**Submitted by Jane
"You're a horrible mother."
"You messed up again."
"You do everything wrong."
"Everyone would be better off without you."
These are the kinds of thoughts that have rolled incessantly through my head for as long as I can remember. I have always known that I am a fuck-up. A failure. No good. Despite that knowledge, I always strove for perfection; and I always failed to achieve it. Sometimes that failure made me try harder, but most of the time it just made me hate myself that much more.
I never had many friends in school, I was always the loner, the loser, the weirdo. But my freshman year I found friends and acceptance. One night I was out with those oh-so-cool friends and they introduced me to pot and wine coolers. I thought I was flying. I lay on a bed in a stranger's apartment and swore I saw heaven. And for that short time I didn't worry about being perfect. I didn't have to watch every word I said, every move I made. I felt free.
Now, nearly 7 months into my sobriety I realize I was an addict from that first night. But back then I just thought I had arrived. I was cool, I had friends, I went to parties, I "knew" what the straight people never would. I thought they were pathetic, those non-druggies, passing up a straight line to heaven all for the sake of normalcy. What I wouldn't give now to go back and live my life the way they did. Normalcy would have been a small price to pay to not spend so many years in hell.
College was when I really discovered drinking. Drugs were still my preference, but they were harder to get, and alcohol was everywhere. I drank to black out most nights. Half-way through my freshman year, I was raped at a frat party because I was too drunk to fight. You would think that would've stopped me, but I just used it as an excuse to drink and drug 24/7. I stopped going to classes, went from straight A's in high school to nearly flunking out. I didn't care; at least that's what I told myself. But I did care. I was disgusted with my behavior, and I drank to push down those feelings too. Ah, the insanity of this disease.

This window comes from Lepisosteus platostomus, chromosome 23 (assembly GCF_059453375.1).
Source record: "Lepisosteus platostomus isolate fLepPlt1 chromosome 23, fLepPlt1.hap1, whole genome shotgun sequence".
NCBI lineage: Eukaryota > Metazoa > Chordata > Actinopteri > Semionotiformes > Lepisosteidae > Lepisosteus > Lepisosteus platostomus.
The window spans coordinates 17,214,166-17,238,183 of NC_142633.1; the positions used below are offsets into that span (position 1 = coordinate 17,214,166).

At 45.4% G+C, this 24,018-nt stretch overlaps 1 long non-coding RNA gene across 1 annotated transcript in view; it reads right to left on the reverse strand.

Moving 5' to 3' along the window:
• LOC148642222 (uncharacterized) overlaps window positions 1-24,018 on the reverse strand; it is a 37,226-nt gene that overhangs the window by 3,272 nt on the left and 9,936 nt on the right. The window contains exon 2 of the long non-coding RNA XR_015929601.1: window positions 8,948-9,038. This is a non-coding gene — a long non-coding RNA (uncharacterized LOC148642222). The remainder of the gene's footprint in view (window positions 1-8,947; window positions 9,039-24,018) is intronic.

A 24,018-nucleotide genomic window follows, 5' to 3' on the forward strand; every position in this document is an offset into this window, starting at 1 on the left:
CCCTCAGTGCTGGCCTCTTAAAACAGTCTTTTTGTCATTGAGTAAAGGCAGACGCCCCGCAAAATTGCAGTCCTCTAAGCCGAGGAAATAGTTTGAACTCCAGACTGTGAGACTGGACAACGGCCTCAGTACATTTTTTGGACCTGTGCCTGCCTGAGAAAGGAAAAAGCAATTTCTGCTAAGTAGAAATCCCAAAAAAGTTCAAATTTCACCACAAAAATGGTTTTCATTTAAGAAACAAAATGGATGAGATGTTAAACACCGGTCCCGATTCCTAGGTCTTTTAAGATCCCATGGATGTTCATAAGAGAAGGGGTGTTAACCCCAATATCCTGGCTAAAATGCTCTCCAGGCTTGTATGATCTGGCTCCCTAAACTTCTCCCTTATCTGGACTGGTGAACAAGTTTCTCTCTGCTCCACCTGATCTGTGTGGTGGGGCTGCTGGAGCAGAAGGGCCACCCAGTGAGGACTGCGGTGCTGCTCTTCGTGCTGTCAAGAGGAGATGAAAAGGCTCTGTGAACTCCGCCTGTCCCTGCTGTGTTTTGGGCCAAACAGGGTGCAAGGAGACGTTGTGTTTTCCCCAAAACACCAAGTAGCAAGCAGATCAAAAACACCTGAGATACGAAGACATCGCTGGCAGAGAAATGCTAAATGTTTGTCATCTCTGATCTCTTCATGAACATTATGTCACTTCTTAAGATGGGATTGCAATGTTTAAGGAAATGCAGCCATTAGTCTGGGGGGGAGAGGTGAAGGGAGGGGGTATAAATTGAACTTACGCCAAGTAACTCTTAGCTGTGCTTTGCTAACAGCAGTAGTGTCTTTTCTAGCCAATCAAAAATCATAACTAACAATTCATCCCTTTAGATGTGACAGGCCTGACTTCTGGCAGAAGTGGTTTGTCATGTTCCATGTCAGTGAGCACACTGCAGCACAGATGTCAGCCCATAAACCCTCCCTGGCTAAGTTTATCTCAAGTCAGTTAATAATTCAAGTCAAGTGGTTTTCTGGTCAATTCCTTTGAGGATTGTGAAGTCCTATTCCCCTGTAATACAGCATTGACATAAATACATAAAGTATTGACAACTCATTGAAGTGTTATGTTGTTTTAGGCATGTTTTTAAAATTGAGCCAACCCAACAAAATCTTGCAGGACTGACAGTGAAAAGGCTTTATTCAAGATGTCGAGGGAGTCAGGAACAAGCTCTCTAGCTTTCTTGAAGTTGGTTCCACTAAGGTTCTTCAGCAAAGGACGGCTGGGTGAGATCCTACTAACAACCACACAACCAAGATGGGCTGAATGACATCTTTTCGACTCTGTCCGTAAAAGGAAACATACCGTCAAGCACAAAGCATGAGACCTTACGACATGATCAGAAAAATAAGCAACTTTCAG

The years after college were the darkest of my life, all thanks to alcohol.
I thought once I moved on to my new life as a wife and mommy I would automatically get better. After all, mommies don't drink. Mommies are perfect. They keep a beautiful home, cook 4 star meals and have clean, well mannered, intelligent children. They work and they volunteer their time and they bake cupcakes for school and they throw magnificent birthday parties and still manage to be skinny and gorgeous. They are what I could never manage to be, and once again I had all the reason in the world to hate myself.
Oh, I put on a pretty picture. I made sure that everyone outside my home thought I was the perfect wife and mother. I gorged myself on all the "How do you do it all?" and "Jane is so amazing" and "You are such a good mom" compliments. But inside my head I knew it was all fake. In my head I knew I was a horrible granddaughter for not writing my grandma a thank-you letter when she sent me $5 for my birthday. I knew I was a terrible daughter for not making photo albums of my babies to present to my parents. I knew I was the worst mom ever because I forgot to get my daughter's ice skates sharpened. I knew I did everything, absolutely everything, wrong.
This litany of self-abuse could only be quelled by alcohol. When I had that glass of wine, everything got better. My edges softened and I could flow around things instead of grating against them. I could be a better, more patient mom. A kinder, more loving wife. If only I could stop at that glass, everything would have been perfect.
But I never could.